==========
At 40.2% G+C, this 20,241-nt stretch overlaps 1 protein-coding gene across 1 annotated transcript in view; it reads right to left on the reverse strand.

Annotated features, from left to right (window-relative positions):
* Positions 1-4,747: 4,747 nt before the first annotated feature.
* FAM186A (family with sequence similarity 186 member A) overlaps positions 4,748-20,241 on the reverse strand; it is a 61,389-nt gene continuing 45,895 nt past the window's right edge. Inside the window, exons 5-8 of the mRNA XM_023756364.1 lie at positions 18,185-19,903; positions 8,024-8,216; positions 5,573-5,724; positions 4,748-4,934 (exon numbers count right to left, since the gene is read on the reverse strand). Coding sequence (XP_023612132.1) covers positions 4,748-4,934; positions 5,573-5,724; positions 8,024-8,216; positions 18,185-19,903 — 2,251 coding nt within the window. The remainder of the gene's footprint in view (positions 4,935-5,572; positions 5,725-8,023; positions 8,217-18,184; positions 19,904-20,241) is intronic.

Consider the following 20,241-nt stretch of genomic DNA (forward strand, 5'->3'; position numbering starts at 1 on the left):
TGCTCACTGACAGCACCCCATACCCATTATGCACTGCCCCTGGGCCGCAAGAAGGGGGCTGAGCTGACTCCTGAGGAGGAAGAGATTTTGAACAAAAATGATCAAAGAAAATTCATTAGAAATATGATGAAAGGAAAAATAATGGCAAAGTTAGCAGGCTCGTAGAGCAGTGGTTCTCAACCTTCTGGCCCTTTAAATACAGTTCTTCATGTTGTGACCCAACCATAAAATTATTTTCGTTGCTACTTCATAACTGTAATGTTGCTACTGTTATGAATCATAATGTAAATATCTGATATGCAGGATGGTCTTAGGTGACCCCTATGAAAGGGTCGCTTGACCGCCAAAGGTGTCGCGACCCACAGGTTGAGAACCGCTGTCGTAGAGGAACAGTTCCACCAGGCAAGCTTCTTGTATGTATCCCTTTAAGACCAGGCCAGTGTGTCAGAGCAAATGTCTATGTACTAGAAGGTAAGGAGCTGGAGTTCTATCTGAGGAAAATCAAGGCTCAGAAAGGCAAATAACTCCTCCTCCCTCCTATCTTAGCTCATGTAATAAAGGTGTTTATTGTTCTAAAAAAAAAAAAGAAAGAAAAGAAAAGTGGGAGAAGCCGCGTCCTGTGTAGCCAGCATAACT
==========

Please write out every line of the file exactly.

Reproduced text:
At 40.2% G+C, this 20,241-nt stretch overlaps 1 protein-coding gene across 1 annotated transcript in view; it reads right to left on the reverse strand.

Annotated features, from left to right (window-relative positions):
* Positions 1-4,747: 4,747 nt before the first annotated feature.
* FAM186A (family with sequence similarity 186 member A) overlaps positions 4,748-20,241 on the reverse strand; it is a 61,389-nt gene continuing 45,895 nt past the window's right edge. Inside the window, exons 5-8 of the mRNA XM_023756364.1 lie at positions 18,185-19,903; positions 8,024-8,216; positions 5,573-5,724; positions 4,748-4,934 (exon numbers count right to left, since the gene is read on the reverse strand). Coding sequence (XP_023612132.1) covers positions 4,748-4,934; positions 5,573-5,724; positions 8,024-8,216; positions 18,185-19,903 — 2,251 coding nt within the window. The remainder of the gene's footprint in view (positions 4,935-5,572; positions 5,725-8,023; positions 8,217-18,184; positions 19,904-20,241) is intronic.

Consider the following 20,241-nt stretch of genomic DNA (forward strand, 5'->3'; position numbering starts at 1 on the left):
TGCTCACTGACAGCACCCCATACCCATTATGCACTGCCCCTGGGCCGCAAGAAGGGGGCTGAGCTGACTCCTGAGGAGGAAGAGATTTTGAACAAAAATGATCAAAGAAAATTCATTAGAAATATGATGAAAGGAAAAATAATGGCAAAGTTAGCAGGCTCGTAGAGCAGTGGTTCTCAACCTTCTGGCCCTTTAAATACAGTTCTTCATGTTGTGACCCAACCATAAAATTATTTTCGTTGCTACTTCATAACTGTAATGTTGCTACTGTTATGAATCATAATGTAAATATCTGATATGCAGGATGGTCTTAGGTGACCCCTATGAAAGGGTCGCTTGACCGCCAAAGGTGTCGCGACCCACAGGTTGAGAACCGCTGTCGTAGAGGAACAGTTCCACCAGGCAAGCTTCTTGTATGTATCCCTTTAAGACCAGGCCAGTGTGTCAGAGCAAATGTCTATGTACTAGAAGGTAAGGAGCTGGAGTTCTATCTGAGGAAAATCAAGGCTCAGAAAGGCAAATAACTCCTCCTCCCTCCTATCTTAGCTCATGTAATAAAGGTGTTTATTGTTCTAAAAAAAAAAAAGAAAGAAAAGAAAAGTGGGAGAAGCCGCGTCCTGTGTAGCCAGCATAACT